Nestled within the sprawling expanse of the Pinelands, Wharton State Forest emerges as a sanctuary for various owl species. 

Its diverse habitats, ranging from dense woodlands to expansive open spaces, create an ideal haven for these nocturnal hunters. 

As night falls, the forest comes alive with the hoots and calls of owls, making it an enchanting destination for owl enthusiasts and nature lovers alike.

Forsythe National Wildlife Refuge

Forsythe National Wildlife Refuge is a coastal gem that boasts marshes and tidal areas that beckon the elusive Short-eared Owl. 

Venturing into this refuge during the golden hours of sunset provides a heightened opportunity to witness these majestic birds in action, their silent flights and distinctive calls echoing across the marshlands.

Great Swamp National Wildlife Refuge

A symphony of nature unfolds within the heart of Great Swamp National Wildlife Refuge. The woodlands resonate with the haunting calls of Barred Owls, while Eastern Screech Owls find refuge in nesting boxes. 

Explore the tapestry of woodlands and wetlands, where each rustle of leaves may lead to a captivating owl encounter.

Jakes Branch County Park

A blend of woodlands and fields characterizes Jakes Branch County Park, creating an inviting environment for the Eastern Screech Owl. 

Seek out these nocturnal residents in tree cavities or nesting boxes, adding a touch of mystery to the park’s serene landscape.

Palmyra Cove Nature Park

Nestled along the Delaware River, Palmyra Cove Nature Park unfolds as a diverse canvas of habitats, drawing in the regal Great Horned Owl.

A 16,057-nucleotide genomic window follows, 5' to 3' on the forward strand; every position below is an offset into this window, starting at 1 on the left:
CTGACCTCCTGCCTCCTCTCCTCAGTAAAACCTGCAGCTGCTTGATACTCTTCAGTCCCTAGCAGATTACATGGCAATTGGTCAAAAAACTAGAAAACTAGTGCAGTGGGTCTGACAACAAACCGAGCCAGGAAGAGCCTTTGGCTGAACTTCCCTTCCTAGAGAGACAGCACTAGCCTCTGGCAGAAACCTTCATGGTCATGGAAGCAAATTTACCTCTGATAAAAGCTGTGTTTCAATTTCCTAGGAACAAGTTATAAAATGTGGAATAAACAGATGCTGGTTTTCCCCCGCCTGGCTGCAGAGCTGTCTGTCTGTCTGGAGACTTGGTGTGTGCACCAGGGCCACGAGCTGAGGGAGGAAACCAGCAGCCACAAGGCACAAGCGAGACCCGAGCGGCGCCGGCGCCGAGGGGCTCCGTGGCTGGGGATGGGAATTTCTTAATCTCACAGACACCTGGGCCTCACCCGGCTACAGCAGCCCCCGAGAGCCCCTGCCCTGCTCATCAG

As evening descends, visitors may be rewarded with owl sightings, the park’s varied landscapes providing an ideal backdrop for observing these majestic creatures.

Belleplain State Forest

Belleplain State Forest, with its mosaic of pine forests and wetlands, welcomes the Long-eared Owl, particularly during their winter migrations. 

The forest echoes with these elusive owls’ soft calls, adding enchantment to the tranquil surroundings.

Cape May Point State Park

The coastal allure of Cape May Point State Park transforms winter nights into a spectacle as Snowy Owls grace its dunes and beach areas. 

With their striking Arctic presence, these winter visitors create a captivating tableau against the backdrop of the Atlantic, offering a rare glimpse into the world of these nomadic hunters.

As you venture into these owl-friendly locations, remember to maintain a respectful distance and adhere to ethical wildlife viewing practices to ensure the well-being of these majestic birds.

Wrapping Up

In the enchanting realm of New Jersey’s diverse landscapes, the owls silently weave their tales of adaptation and survival. 

Each species has carved a niche in the state’s ecosystems, from the mystical Great Horned Owl to the Arctic wanderer, the Snowy Owl. 

As we explored their habitats in Wharton State Forest, Forsythe National Wildlife Refuge, and other owl-friendly locations, we witnessed the delicate balance between human observation and wildlife preservation.

Through the lens of conservation, it becomes evident that our responsibility lies in nurturing these habitats and respecting the natural rhythms of these nocturnal wonders. 

As we marvel at their silent flights and haunting calls, let us also commit to safeguarding the spaces they call home. 

New Jersey’s owls are not just birds but guardians of biodiversity, reminding us of our role in preserving the tapestry of life that binds us all. Stay focused.